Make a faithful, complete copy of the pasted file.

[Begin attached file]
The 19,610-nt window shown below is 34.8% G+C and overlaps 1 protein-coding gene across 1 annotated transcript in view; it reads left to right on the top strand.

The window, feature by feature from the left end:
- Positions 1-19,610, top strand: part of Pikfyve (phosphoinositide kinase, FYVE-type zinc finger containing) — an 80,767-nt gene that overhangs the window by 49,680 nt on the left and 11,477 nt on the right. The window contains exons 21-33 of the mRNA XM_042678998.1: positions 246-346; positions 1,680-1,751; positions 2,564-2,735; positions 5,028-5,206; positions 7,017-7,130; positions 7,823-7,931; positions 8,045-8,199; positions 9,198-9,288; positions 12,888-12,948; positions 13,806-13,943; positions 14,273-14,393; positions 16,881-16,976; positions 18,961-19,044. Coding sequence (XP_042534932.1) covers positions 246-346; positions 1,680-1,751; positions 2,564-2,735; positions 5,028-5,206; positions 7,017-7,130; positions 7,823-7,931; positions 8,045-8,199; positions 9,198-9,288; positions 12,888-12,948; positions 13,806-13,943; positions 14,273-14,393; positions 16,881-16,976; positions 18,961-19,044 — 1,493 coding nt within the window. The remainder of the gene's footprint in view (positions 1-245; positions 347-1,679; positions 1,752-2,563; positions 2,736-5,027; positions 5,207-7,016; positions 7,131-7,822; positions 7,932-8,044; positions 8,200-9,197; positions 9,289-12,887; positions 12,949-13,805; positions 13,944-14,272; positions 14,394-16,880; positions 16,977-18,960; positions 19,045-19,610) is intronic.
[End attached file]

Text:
The 19,610-nt window shown below is 34.8% G+C and overlaps 1 protein-coding gene across 1 annotated transcript in view; it reads left to right on the top strand.

The window, feature by feature from the left end:
- Positions 1-19,610, top strand: part of Pikfyve (phosphoinositide kinase, FYVE-type zinc finger containing) — an 80,767-nt gene that overhangs the window by 49,680 nt on the left and 11,477 nt on the right. The window contains exons 21-33 of the mRNA XM_042678998.1: positions 246-346; positions 1,680-1,751; positions 2,564-2,735; positions 5,028-5,206; positions 7,017-7,130; positions 7,823-7,931; positions 8,045-8,199; positions 9,198-9,288; positions 12,888-12,948; positions 13,806-13,943; positions 14,273-14,393; positions 16,881-16,976; positions 18,961-19,044. Coding sequence (XP_042534932.1) covers positions 246-346; positions 1,680-1,751; positions 2,564-2,735; positions 5,028-5,206; positions 7,017-7,130; positions 7,823-7,931; positions 8,045-8,199; positions 9,198-9,288; positions 12,888-12,948; positions 13,806-13,943; positions 14,273-14,393; positions 16,881-16,976; positions 18,961-19,044 — 1,493 coding nt within the window. The remainder of the gene's footprint in view (positions 1-245; positions 347-1,679; positions 1,752-2,563; positions 2,736-5,027; positions 5,207-7,016; positions 7,131-7,822; positions 7,932-8,044; positions 8,200-9,197; positions 9,289-12,887; positions 12,949-13,805; positions 13,944-14,272; positions 14,394-16,880; positions 16,977-18,960; positions 19,045-19,610) is intronic.